The U.S. Army Corps of Engineers awarded a $52.5 million contract Oct. 16 for Hazardous Site Assessments for Household Material and Bulk Asbestos Removal in Lahaina and Kula/Olinda to Dawson Solutions, LLC, a Native Hawaiian Organization 8(a) contractor. The performance period for this Phase 2 private property debris removal contract is three months.
USACE is managing the removal of the debris on Maui as part of the federal government’s unified national response following the wildfires that ravaged the towns of Lahaina, Kula/Olinda Aug. 8. The wildfires damaged or destroyed more than 2,000 Maui properties, requiring a coordinated fire debris removal cleanup.
Debris removal missions assigned by the Federal Emergency Management Agency include the removal of debris from private property. The cleanup process includes two phases. Phase 1 is currently underway and involves the removal of hazardous materials by the U.S. Environmental Protection Agency; Phase 2 involves the removal of other fire-related debris by USACE. During Phase 2, fire-damaged debris will only be removed from a property if property and business owners grant permission via a completed right-of-entry form.
The County of Maui will identify and oversee priorities during the fire cleanup while working in partnership with the state and federal agencies supporting the community with this process. In addition, the U.S. Army Corps of Engineers Honolulu District awarded a contract for cultural monitoring Oct. 16 to help prevent further harm to items of cultural and historical significance while also honoring the unique cultural heritage of Hawai‘i. Cultural observers will be onsite for all stages of Phase 2 operations.
“Having cultural observers in place prior to the commencement of Phase 2 debris removal is key to ensuring USACE personnel and contractors can perform their work for the people of Maui with confidence that items of cultural significance are going to be protected,” said Col. Jess Curry, Recovery Field Office commander.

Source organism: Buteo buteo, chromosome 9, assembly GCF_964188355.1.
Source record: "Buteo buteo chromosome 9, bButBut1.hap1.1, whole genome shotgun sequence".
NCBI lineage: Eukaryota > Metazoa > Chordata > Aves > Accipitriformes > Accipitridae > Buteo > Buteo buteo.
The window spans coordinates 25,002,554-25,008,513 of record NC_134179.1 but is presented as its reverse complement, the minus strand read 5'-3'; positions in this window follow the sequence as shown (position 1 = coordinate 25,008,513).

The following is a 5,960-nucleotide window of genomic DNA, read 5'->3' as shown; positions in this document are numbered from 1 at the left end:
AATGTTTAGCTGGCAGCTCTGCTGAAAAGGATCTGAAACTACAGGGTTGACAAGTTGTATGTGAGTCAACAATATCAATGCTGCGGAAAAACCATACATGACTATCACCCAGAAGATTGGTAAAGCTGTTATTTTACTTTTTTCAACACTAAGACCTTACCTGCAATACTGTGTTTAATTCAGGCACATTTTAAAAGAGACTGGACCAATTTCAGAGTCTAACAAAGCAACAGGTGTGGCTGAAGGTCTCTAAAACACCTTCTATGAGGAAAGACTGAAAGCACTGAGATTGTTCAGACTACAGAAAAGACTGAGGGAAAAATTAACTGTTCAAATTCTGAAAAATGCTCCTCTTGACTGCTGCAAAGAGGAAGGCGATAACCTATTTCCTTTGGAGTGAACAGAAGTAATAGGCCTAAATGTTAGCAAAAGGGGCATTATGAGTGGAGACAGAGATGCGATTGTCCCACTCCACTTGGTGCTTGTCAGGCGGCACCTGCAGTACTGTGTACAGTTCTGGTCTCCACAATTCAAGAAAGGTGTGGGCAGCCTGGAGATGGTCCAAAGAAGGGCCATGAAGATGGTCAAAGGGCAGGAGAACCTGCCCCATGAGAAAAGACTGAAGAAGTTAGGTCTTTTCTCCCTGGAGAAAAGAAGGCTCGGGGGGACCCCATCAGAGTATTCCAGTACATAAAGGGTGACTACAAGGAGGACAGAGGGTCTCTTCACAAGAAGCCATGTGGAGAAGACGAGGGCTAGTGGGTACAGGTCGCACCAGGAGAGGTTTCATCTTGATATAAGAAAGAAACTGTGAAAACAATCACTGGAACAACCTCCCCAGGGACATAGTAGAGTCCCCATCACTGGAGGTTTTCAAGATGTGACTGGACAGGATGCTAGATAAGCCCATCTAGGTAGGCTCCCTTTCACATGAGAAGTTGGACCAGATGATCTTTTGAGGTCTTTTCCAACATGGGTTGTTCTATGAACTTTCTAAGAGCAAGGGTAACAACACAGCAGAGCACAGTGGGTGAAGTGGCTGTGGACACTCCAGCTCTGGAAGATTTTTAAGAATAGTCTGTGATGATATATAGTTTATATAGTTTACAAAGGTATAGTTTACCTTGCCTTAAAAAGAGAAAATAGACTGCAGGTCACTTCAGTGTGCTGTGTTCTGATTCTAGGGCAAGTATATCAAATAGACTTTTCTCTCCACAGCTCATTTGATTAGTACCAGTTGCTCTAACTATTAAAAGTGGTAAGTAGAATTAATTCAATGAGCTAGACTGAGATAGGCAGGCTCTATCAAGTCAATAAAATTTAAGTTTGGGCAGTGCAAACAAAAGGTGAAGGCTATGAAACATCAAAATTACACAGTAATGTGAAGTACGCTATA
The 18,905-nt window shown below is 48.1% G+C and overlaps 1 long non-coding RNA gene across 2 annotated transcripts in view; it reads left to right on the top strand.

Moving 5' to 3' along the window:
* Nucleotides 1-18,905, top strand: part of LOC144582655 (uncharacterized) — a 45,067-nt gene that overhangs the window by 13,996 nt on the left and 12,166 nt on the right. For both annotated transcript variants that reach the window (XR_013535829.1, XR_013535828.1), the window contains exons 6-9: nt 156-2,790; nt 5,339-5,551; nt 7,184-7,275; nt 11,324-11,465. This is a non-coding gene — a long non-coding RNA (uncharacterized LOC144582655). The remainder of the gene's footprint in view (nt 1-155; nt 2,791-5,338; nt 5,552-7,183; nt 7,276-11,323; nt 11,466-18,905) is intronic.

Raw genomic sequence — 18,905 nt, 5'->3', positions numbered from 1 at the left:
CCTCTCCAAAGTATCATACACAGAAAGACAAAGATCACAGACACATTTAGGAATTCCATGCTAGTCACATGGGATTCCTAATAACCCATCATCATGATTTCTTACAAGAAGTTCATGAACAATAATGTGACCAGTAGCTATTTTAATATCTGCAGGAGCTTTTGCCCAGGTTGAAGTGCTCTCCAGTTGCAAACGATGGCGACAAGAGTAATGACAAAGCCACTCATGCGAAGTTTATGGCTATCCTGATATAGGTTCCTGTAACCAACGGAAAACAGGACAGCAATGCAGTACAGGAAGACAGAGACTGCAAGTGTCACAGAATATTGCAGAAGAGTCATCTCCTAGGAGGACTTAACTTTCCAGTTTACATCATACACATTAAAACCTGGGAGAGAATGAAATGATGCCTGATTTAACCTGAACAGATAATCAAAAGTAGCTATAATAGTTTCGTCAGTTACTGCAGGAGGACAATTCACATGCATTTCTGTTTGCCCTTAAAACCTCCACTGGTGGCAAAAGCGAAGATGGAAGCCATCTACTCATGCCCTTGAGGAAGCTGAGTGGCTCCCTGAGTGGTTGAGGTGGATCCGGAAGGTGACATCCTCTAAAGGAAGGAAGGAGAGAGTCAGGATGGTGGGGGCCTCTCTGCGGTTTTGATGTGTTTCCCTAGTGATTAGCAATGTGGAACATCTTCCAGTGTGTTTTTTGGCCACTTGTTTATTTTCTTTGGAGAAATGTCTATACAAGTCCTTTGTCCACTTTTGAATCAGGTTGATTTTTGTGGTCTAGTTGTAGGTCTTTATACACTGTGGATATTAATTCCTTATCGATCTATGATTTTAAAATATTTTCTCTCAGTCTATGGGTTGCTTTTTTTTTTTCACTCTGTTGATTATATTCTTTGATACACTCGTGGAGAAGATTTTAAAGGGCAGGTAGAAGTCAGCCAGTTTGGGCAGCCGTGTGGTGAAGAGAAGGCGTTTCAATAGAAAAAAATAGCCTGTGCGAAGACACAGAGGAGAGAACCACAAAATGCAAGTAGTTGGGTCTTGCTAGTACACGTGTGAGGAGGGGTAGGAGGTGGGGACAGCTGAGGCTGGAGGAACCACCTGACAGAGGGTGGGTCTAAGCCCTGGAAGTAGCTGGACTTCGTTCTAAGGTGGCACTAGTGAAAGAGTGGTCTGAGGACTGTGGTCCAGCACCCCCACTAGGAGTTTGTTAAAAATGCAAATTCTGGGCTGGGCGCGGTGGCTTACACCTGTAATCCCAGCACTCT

For information on the Hawai‘i wildfire response or the U.S. Army Corps of Engineers, visit https://www.poh.usace.army.mil/Missions/Emergency-Response/Hawaii-Wildfires/.
The U.S. Army Corps of Engineers, Honolulu District (USACE), in partnership with the State of Hawaii Department of Transportation (HDOT), is hosting two public scoping meetings, March 30 and 31 from 5 to 6:30 p.m., to seek input on the preparation of the Honolulu Harbor Modification Feasibility Study to address potential impacts with improving the Honolulu Harbor Federal navigation channel.
The goal of the study is to investigate alternatives to improve ship navigation efficiency, reduce transportation costs, maintain safety in Honolulu Harbor, and improve the resilience of Harbor operations to meet the demand for goods in Hawaii and U.S. territories in the Pacific.
The public is invited to attend in-person or virtually to learn about the study and submit comments during a 30-day public comment period which runs from April 1 to May 1, 2023.
The same information will be presented at both meetings. The meetings will be recorded and posted to the study website for future viewing.
Comments submitted by conventional mail should include: Name, Return Mailing Address, Phone Number, and reference “Honolulu Harbor Modification Feasibility Study Scoping”
USACE Honolulu District and HDOT signed a feasibility cost sharing agreement (FCSA) Sept. 23, 2022 to initiate a new start study for Honolulu Harbor. The study is estimated to cost a minimum of $3 million, cost shared 50/50 between HDOT and USACE, and take a minimum of three years to complete.
This study will be used as a basis for ensuring compliance with NEPA and evaluating alternative plans, including the "No Action" plan. The proposed alternatives identified include widening and deepening Honolulu Harbor channels and basins and consideration of nonstructural measures. The modification of the Sand Island Bridge, also known as the Slattery Bridge, and opening of the Kalihi channel are also being considered. The Integrated Feasibility Report and NEPA document will address dredged material management requirements for construction and long-term operations and maintenance.
The evaluation will examine the costs and benefits as well as the environmental impacts of modifying the maintained dimensions of the existing Federal project.
This Federal project was authorized by the Rivers and Harbors Acts of 1905, 1917, 1930 and 1954. The Non-Federal Sponsor is the HDOT, Harbors Division. The authority to fund and conduct this feasibility study is Section 216 of the Flood Control Act of 1970 (Public Law 91-611).
For more information about the Honolulu Harbor Modification Feasibility Study or to subscribe to receive email updates visit the project website at: www.poh.usace.army.mil/Missions/Civil-Works/Civil-Works-Projects/Honolulu-Harbor-Modification/
The Public Notice can be viewed here: www.poh.usace.army.mil/Missions/Civil-Works/Public-Notices/